How Can I Find Out What My Beneficiary Rights to My Mother’s Estate Are?

Note: The DearEsq free 'ask a lawyer' site is offered as a free informational service to the public and is not intended as legal advice. Laws vary from state-to-state, and in addition every situation is unique, and relevant facts may not be known. The answer to the question posed below may not apply to in your state or to your situation. For legal advice in your state and your situation you should consult with an attorney in your state who is familiar with the rules and laws in your state.

“My mother passed away 5 yrs. ago. 6 months before she passed, my stepfather and, I assume, her (she was sick with two different types of cancer, and was on a lot of morphine, and tired easily) did a family trust. My mother’s IRA had  beneficiary designations, but it doesn’t look like it’s in her own handwriting. It looks like my sister’s handwriting and my sister didn’t even witness my mother wanting to change her IRA designations, my sister just says my Mom told her that. My mother’s signature is dated a different date than my stepfather’s signature and at the top of the IRA is a totally different date with the word “Update”. My two daughters received my share, $30,000, and because I wasn’t let in on anything, I found this out 3-4 years later. My stepfather gave me $500.00 a month for 12 months, and then separately gave me another small amount all at once. He sold the house and rented an apartment when I finally asked for a copy of the Trust, but he did not give me a a full document.

He said to my aunt, “Give this to Kim, this is the the pages that she would be interested in”, and the pages were different page numbers and had “This is not a Legal Document” across the top.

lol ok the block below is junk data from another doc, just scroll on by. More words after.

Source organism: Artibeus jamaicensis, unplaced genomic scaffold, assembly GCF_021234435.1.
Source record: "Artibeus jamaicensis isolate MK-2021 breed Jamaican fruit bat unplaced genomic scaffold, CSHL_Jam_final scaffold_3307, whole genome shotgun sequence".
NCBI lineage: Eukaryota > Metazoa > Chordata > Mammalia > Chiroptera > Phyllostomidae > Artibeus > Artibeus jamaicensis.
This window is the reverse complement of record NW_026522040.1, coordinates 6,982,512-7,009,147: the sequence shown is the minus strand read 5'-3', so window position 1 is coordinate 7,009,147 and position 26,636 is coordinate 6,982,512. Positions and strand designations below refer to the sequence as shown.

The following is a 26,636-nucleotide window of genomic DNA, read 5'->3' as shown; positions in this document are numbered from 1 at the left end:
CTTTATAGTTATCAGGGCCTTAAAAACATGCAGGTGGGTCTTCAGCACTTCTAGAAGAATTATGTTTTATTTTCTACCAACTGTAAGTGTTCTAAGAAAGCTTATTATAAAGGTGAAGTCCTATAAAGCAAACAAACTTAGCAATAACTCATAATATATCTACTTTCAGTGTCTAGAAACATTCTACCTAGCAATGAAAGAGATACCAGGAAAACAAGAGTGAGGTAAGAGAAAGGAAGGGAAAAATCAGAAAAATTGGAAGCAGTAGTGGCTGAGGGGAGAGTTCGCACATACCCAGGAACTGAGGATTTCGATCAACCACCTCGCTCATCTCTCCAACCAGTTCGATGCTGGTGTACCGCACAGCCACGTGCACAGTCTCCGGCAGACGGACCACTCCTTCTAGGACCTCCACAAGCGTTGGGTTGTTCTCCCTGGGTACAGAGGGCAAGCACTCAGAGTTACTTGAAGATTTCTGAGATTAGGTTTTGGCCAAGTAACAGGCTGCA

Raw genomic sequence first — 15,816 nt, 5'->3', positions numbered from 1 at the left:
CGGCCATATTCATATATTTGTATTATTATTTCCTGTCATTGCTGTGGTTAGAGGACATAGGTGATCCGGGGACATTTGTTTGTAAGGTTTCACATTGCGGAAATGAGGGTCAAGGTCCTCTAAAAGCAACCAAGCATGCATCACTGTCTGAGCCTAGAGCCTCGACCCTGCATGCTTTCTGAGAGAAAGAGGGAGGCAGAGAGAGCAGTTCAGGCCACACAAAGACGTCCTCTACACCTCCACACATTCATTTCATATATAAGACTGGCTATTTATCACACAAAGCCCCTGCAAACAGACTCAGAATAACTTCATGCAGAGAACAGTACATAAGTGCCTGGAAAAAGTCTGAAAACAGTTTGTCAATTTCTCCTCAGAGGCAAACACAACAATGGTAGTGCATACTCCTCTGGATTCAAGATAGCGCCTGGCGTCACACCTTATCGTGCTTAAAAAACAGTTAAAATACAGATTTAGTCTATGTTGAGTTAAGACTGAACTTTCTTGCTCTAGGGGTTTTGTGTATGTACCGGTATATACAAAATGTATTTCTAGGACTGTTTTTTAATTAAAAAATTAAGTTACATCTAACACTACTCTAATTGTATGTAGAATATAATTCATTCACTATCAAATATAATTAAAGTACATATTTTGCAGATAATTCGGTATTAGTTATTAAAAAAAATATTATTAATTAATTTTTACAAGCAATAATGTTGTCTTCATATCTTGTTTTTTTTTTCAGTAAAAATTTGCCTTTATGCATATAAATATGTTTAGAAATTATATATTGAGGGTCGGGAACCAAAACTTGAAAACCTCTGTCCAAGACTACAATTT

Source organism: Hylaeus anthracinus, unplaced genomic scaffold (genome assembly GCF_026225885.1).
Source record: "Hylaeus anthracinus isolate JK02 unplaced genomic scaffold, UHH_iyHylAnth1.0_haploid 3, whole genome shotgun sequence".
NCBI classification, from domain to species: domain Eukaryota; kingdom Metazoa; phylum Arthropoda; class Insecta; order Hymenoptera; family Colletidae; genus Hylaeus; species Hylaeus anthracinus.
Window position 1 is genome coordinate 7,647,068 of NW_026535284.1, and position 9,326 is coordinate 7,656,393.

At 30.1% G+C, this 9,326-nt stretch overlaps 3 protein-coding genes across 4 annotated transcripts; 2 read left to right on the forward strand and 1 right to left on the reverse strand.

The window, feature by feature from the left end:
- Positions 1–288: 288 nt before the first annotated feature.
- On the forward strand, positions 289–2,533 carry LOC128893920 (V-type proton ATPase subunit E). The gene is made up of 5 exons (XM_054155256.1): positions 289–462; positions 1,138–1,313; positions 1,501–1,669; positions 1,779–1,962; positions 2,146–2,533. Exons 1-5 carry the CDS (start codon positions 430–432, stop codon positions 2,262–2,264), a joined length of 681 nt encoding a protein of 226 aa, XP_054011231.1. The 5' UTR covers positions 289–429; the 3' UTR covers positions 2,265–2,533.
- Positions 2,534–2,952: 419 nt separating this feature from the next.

He never gave me notice when the Trust became irrevocable and has never given me an accounting. He made his daughter, co-Trustee, and then my sister the next co-Trustee, if something were to happen to his daughter.  My sister told me right after my mother passed that there was nothing we could do until our stepfather dies.

He amended the Trust and sent an “Affadavit Death of Trustee” 4 months after my mom’s passing, and he’s named the Sole Successor Trustee of the Family Trust. He gave his daughter 2 shares, while I get 1 share and my sister gets one share. His son passed away, and the document he gave me says that the son gets nothing, so neither does his son, but even so, I thought a deceased sibling ‘s share gets divided up evenly between us 3 girls instead of two shares for his daughter.

My stepfather also just bought a condo and the property’s net value is $129,545, and I was told he paid $200,000 CASH for it. Apparently he did this because he is listed as both the grantor and grantee. Doesn’t my mother’s half of the sale of their house, and his half go into the family Trust? If so, what about the move he made buying a condo for cash, and buying it for approximately $ 70,000 more than what the assessor’s office has recorded as net value. Not only that, but he had a friend of my mother’s sell certain antiques of hers in the friend’s store.

Help me, it took me five years to finally figure out I have beneficiary rights under the Trust, and I want to get out from under it before there’s nothing left.”

This is clearly a complicated situation, and unfortunately there is no simple answer.  If you really want to know what you are legally entitled to, and more importantly whether you have any grounds to change what is happening, you are going to need to have your situation reviewed by a local attorney, preferably one who specializes in estate litigation.

That having been said, you should be aware that in the U.S. (except Louisiana), there is no such thing as forced heirship.  Although there are default heirs (normally starting with your spouse and/or children), it is perfectly possible to write someone out of your estate.  That means that it is possible that your mother wrote you out of hers, either partly or entirely. The twin questions, then, are 1) did she in fact do this, and 2) if she did, was she being unduly influenced to do so?

Both of those are questions of fact, and will require both factual investigation and a knowledge of the applicable law.  Hence, the estate litigator.

As a practical matter, it is often the case that getting a letter form an attorney can get people to respond to you who might otherwise ignore you, so at least you’ll be making some progress.  Good luck.